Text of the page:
Fashion muse, visionary stylist and owner of one of the world's most outrageous wardrobes, the late Isabella Blow wore a lot of hats, both figuratively and literally. But in the juicy and heart-wrenching new biography "Isabella Blow: A Life in Fashion," author Lauren Goldstein Crowe digs beneath the surface to explore how the charismatic and daring style influencer went from lending her Midas touch to the likes of Alexander McQueen and Philip Treacy to battling a depression that culminated in her 2007 suicide. Crowe spoke with StyleList about Blow's legacy, eccentric style and influence on modern-day stars like Lady Gaga.
StyleList: It seems that Isabella's relationship with the late Alexander McQueen was more complicated than reported. Was he resentful of her role?
Lauren Goldstein Crowe: He wasn't resentful of her influence. He loved being influenced by her. What he was resentful of was that she told people that she had discovered him. He had been working for nearly a decade when she saw his graduate collection at Central Saint Martins and certainly would have made it without her help -- it just would have taken longer.
StyleList: How would you contrast that with her more familial relationship with hat designer Philip Treacy?
L.G.C.: Both relationships were defined by the personality of the men. McQueen, we all now know, suffered from depression, so he could be temperamental. Theirs was a passionate love-hate friendship.
Treacy is a very calm and stable person. Isabella often relied on him to advise her, and he would try to curb her more outrageous behaviors when they were becoming dangerous. For instance, he refused to go to Turkey when she spent 35,000 pounds to hire a yacht, because he knew going would be an endorsement of her behavior and she didn't have that kind of money to throw around.
StyleList: McQueen selected a multicolor beaded coat trimmed with ocelot fur and an embroidered pale-green dress for Isabella to wear in her casket. What significance do you think that had?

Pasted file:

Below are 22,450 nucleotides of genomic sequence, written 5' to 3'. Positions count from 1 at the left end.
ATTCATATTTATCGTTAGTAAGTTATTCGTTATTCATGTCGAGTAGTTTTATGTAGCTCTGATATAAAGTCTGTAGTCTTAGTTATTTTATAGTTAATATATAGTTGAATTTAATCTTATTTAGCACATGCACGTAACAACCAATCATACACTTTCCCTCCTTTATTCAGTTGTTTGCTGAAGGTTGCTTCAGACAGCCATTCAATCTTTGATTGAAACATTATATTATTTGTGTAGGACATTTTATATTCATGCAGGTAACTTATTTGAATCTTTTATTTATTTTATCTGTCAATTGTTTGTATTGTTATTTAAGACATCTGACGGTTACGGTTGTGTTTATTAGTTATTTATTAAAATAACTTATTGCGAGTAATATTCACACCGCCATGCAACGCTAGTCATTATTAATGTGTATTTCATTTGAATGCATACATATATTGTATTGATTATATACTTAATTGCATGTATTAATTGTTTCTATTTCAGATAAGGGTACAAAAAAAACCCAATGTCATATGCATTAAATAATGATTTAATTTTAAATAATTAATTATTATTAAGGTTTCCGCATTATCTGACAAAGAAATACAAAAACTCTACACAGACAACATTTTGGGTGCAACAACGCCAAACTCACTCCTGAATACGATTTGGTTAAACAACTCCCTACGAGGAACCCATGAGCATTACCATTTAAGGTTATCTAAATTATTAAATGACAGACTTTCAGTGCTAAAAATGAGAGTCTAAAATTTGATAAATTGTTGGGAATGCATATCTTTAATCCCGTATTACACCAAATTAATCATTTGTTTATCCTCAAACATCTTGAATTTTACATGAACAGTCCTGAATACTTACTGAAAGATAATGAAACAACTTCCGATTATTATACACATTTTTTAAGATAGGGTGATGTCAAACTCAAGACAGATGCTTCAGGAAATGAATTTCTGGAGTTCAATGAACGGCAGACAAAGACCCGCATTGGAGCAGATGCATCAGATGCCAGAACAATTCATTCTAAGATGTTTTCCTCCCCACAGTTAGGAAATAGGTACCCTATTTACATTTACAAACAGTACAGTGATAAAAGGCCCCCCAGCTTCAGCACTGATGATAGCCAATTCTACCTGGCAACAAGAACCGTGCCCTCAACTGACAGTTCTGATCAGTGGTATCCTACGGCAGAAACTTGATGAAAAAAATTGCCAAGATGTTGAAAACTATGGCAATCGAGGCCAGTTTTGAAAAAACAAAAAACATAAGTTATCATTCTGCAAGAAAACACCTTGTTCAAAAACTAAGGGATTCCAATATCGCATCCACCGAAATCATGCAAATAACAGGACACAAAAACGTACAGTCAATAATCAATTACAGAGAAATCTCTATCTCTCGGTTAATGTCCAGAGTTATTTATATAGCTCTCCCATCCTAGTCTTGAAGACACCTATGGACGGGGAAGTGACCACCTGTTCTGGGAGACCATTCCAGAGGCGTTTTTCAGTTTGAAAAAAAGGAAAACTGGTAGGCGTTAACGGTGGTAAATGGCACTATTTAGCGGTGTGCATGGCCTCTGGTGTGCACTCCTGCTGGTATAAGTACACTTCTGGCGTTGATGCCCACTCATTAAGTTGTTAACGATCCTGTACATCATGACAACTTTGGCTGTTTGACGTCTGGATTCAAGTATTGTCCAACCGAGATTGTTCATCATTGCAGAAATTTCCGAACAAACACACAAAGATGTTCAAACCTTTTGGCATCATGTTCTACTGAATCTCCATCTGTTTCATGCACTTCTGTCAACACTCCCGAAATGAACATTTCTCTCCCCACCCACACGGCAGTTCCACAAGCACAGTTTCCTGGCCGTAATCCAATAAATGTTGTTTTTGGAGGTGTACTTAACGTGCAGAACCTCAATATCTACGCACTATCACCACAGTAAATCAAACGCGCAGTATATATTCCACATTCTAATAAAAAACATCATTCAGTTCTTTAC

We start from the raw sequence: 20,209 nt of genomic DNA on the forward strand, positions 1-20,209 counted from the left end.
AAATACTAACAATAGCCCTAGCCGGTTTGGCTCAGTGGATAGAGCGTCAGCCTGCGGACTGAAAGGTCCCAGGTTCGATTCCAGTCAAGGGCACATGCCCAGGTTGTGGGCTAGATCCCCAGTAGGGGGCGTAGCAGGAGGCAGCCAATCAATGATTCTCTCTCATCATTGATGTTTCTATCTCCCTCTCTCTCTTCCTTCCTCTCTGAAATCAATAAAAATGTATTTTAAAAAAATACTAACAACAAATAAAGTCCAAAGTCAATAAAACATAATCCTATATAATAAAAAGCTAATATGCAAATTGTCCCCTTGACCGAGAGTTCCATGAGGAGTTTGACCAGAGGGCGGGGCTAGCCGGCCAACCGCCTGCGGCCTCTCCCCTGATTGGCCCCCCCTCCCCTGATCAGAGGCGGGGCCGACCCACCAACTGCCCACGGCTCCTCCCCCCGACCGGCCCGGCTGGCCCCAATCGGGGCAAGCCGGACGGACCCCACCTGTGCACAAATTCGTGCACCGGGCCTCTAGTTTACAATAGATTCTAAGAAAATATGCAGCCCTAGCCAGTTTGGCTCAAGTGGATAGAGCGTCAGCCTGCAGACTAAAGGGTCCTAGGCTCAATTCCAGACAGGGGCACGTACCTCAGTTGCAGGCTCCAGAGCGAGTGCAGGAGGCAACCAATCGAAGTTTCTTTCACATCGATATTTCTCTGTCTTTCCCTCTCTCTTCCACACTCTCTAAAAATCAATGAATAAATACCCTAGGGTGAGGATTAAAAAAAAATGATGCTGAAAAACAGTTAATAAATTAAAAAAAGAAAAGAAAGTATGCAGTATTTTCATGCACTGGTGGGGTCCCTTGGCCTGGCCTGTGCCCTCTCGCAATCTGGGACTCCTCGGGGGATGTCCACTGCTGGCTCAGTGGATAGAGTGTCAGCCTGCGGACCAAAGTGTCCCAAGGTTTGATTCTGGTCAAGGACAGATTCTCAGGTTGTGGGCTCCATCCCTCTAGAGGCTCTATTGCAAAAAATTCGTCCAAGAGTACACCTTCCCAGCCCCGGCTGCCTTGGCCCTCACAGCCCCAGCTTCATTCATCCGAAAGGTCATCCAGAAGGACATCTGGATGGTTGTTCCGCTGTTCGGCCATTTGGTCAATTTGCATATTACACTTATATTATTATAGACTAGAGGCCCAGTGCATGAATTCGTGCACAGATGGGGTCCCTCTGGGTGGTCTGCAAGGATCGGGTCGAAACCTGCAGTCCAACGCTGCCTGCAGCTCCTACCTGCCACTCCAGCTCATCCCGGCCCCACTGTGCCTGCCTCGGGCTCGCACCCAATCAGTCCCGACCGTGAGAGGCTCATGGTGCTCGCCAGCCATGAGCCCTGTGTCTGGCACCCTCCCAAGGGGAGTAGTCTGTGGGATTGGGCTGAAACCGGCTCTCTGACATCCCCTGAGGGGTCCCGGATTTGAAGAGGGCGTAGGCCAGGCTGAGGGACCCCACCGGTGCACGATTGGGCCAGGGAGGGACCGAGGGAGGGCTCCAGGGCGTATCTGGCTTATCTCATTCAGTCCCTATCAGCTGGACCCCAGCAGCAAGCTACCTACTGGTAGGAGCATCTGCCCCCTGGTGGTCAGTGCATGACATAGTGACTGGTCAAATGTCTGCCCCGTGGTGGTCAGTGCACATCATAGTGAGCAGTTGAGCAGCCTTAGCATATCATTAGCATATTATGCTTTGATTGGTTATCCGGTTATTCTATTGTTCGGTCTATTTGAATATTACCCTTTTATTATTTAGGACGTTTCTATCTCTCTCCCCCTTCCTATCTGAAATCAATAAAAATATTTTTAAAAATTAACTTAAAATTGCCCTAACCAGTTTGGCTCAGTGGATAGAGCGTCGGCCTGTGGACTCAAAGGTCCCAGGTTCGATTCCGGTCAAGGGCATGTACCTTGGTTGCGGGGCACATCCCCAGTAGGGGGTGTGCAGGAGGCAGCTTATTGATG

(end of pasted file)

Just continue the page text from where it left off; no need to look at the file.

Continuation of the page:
L.G.C.: I think it was the most regal of her gowns, and he wanted her to go out looking like a queen.
StyleList: Isabella has obviously been linked to McQueen and Treacy, but she really had a hand in nurturing people like Sophie Dahl, Stella Tennant, Julien Macdonald and Jeremy Scott. Why was she so influential?
L.G.C.: Isabella was passionate about a great many things. If it was an art exhibition in London, she'd tell everyone she knew to go and see it. So when she met people who were talented it was in her nature to promote them.
StyleList: What do you think drew Isabella to the fashions she wore? What is just about provoking people, such as her habit of not wearing underwear?
L.G.C.: Isabella always said her style was classic with a twist (or once, Duchess of Windsor on acid). She recognized talent and quality and was drawn to people who produced it. Part of the reason she dressed as she did was certainly about attracting attention, which she needed to do to fight her feelings of inadequacy.
StyleList: What were some of her most unusual style quirks?
L.G.C.: Lipstick on her teeth, Manolos clacking because she would never get the heel taps replaced, hats in flames, dressing with no regard for occasion... She was doing evening for day long before it became chic.
StyleList: What were you most surprised to learn about her?
L.G.C.: How bawdy and funny she was.
StyleList: There seem to be a lot of similarities between Isabella and Lady Gaga -- the daring fashions (both wore lobster hats, for instance), the association with Philip Treacy, the love for Rigby & Peller. Do you see Blow's influence in her style?
LGC: Absolutely. Philip made Gaga's hat as a tribute to Isabella (although he did not make the one Isabella wore). Many people including Philip and David LaChapelle have told Gaga about Isabella, so she's aware of who she was.
StyleList: Where do you think Isabella would be today had she lived?
L.G.C.: Many of her friends think she would have thrived in the age of reality TV. A camera on Isabella 24-7 would make compelling viewing.
StyleList: Can you tell us about the controversy with Isabella's husband, Detmar, who also has a book coming out about her?
L.G.C.: Detmar was always unhappy that there was another book coming out about Isabella, and I always thought that a biography should be written by an objective outsider. If you want to read a book about her marriage to Detmar and their complicated relationships with both their families, then you should read Detmar's book. If you want to read a book about Isabella and her life in fashion, then I think mine is the better choice.
StyleList: You mention that Detmar listed two causes for the breakup of his marriage with Isabella: Alexander McQueen and hats. Do you think it was her passion for fashion that wreaked havoc on her love life and made her depressed, or do you think it was her messy love life that did the damage?
L.G.C.: I think that both were manifestations of an internal unhappiness that may well have been in part genetic.
StyleList: How has your impression of Isabella changed since writing the book?
L.G.C.: I had no idea how smart and funny Isabella was. I only knew her from sight and thought she was, of course, creative, but actually her dress sense was one of the least interesting things about her when I finished.
Speaking of style icons, check out Tina Turner's fashion evolution.